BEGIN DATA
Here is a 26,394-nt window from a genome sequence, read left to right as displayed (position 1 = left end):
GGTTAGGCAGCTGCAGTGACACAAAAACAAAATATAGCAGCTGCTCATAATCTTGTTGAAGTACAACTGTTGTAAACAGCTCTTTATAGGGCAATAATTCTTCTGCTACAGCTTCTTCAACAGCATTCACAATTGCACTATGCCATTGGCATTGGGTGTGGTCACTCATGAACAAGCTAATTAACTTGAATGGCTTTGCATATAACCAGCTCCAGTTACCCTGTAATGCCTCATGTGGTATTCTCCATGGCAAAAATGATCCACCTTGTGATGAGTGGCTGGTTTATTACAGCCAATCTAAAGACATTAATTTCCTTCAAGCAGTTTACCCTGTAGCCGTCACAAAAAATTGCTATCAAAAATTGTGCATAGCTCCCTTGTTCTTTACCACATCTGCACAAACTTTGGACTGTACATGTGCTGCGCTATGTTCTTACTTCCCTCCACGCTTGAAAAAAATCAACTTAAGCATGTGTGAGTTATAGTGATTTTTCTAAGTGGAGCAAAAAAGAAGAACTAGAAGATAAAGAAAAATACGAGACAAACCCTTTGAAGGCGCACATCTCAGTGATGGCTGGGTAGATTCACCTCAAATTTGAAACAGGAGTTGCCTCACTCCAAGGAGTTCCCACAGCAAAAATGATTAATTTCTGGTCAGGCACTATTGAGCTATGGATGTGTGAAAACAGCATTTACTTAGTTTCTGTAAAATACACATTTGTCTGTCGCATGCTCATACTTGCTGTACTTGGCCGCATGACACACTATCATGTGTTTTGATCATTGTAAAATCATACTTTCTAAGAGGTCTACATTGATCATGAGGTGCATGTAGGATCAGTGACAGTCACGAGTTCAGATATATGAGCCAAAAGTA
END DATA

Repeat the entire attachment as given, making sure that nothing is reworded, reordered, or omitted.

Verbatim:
Here is a 26,394-nt window from a genome sequence, read left to right as displayed (position 1 = left end):
GGTTAGGCAGCTGCAGTGACACAAAAACAAAATATAGCAGCTGCTCATAATCTTGTTGAAGTACAACTGTTGTAAACAGCTCTTTATAGGGCAATAATTCTTCTGCTACAGCTTCTTCAACAGCATTCACAATTGCACTATGCCATTGGCATTGGGTGTGGTCACTCATGAACAAGCTAATTAACTTGAATGGCTTTGCATATAACCAGCTCCAGTTACCCTGTAATGCCTCATGTGGTATTCTCCATGGCAAAAATGATCCACCTTGTGATGAGTGGCTGGTTTATTACAGCCAATCTAAAGACATTAATTTCCTTCAAGCAGTTTACCCTGTAGCCGTCACAAAAAATTGCTATCAAAAATTGTGCATAGCTCCCTTGTTCTTTACCACATCTGCACAAACTTTGGACTGTACATGTGCTGCGCTATGTTCTTACTTCCCTCCACGCTTGAAAAAAATCAACTTAAGCATGTGTGAGTTATAGTGATTTTTCTAAGTGGAGCAAAAAAGAAGAACTAGAAGATAAAGAAAAATACGAGACAAACCCTTTGAAGGCGCACATCTCAGTGATGGCTGGGTAGATTCACCTCAAATTTGAAACAGGAGTTGCCTCACTCCAAGGAGTTCCCACAGCAAAAATGATTAATTTCTGGTCAGGCACTATTGAGCTATGGATGTGTGAAAACAGCATTTACTTAGTTTCTGTAAAATACACATTTGTCTGTCGCATGCTCATACTTGCTGTACTTGGCCGCATGACACACTATCATGTGTTTTGATCATTGTAAAATCATACTTTCTAAGAGGTCTACATTGATCATGAGGTGCATGTAGGATCAGTGACAGTCACGAGTTCAGATATATGAGCCAAAAGTA